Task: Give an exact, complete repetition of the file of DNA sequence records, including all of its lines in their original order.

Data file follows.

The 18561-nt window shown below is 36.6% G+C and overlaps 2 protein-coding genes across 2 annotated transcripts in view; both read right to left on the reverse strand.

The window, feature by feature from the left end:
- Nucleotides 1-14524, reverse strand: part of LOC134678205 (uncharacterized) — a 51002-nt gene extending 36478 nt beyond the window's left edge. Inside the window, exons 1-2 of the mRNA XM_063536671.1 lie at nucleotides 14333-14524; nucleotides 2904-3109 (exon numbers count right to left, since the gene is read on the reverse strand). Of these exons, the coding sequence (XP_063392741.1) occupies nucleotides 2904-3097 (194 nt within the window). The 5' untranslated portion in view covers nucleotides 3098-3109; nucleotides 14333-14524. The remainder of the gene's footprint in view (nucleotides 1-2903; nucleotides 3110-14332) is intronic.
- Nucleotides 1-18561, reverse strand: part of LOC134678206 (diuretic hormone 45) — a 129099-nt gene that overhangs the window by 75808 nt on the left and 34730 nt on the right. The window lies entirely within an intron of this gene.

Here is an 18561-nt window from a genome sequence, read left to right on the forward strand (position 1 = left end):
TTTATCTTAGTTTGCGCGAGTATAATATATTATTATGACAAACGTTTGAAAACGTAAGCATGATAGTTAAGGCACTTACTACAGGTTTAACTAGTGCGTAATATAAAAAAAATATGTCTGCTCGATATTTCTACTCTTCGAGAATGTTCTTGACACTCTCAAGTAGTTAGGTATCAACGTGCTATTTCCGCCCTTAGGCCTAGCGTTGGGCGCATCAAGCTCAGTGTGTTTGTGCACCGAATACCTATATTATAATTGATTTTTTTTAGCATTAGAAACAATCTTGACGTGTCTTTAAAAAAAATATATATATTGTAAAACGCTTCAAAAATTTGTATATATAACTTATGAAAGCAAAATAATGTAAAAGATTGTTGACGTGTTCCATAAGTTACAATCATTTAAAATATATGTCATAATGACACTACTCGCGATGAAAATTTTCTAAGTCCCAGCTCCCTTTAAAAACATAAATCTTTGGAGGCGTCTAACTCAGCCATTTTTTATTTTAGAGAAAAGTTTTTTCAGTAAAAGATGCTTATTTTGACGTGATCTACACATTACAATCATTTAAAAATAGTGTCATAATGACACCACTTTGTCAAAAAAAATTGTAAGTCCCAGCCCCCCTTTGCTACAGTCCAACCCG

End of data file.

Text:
The 18561-nt window shown below is 36.6% G+C and overlaps 2 protein-coding genes across 2 annotated transcripts in view; both read right to left on the reverse strand.

The window, feature by feature from the left end:
- Nucleotides 1-14524, reverse strand: part of LOC134678205 (uncharacterized) — a 51002-nt gene extending 36478 nt beyond the window's left edge. Inside the window, exons 1-2 of the mRNA XM_063536671.1 lie at nucleotides 14333-14524; nucleotides 2904-3109 (exon numbers count right to left, since the gene is read on the reverse strand). Of these exons, the coding sequence (XP_063392741.1) occupies nucleotides 2904-3097 (194 nt within the window). The 5' untranslated portion in view covers nucleotides 3098-3109; nucleotides 14333-14524. The remainder of the gene's footprint in view (nucleotides 1-2903; nucleotides 3110-14332) is intronic.
- Nucleotides 1-18561, reverse strand: part of LOC134678206 (diuretic hormone 45) — a 129099-nt gene that overhangs the window by 75808 nt on the left and 34730 nt on the right. The window lies entirely within an intron of this gene.

Here is an 18561-nt window from a genome sequence, read left to right on the forward strand (position 1 = left end):
TTTATCTTAGTTTGCGCGAGTATAATATATTATTATGACAAACGTTTGAAAACGTAAGCATGATAGTTAAGGCACTTACTACAGGTTTAACTAGTGCGTAATATAAAAAAAATATGTCTGCTCGATATTTCTACTCTTCGAGAATGTTCTTGACACTCTCAAGTAGTTAGGTATCAACGTGCTATTTCCGCCCTTAGGCCTAGCGTTGGGCGCATCAAGCTCAGTGTGTTTGTGCACCGAATACCTATATTATAATTGATTTTTTTTAGCATTAGAAACAATCTTGACGTGTCTTTAAAAAAAATATATATATTGTAAAACGCTTCAAAAATTTGTATATATAACTTATGAAAGCAAAATAATGTAAAAGATTGTTGACGTGTTCCATAAGTTACAATCATTTAAAATATATGTCATAATGACACTACTCGCGATGAAAATTTTCTAAGTCCCAGCTCCCTTTAAAAACATAAATCTTTGGAGGCGTCTAACTCAGCCATTTTTTATTTTAGAGAAAAGTTTTTTCAGTAAAAGATGCTTATTTTGACGTGATCTACACATTACAATCATTTAAAAATAGTGTCATAATGACACCACTTTGTCAAAAAAAATTGTAAGTCCCAGCCCCCCTTTGCTACAGTCCAACCCG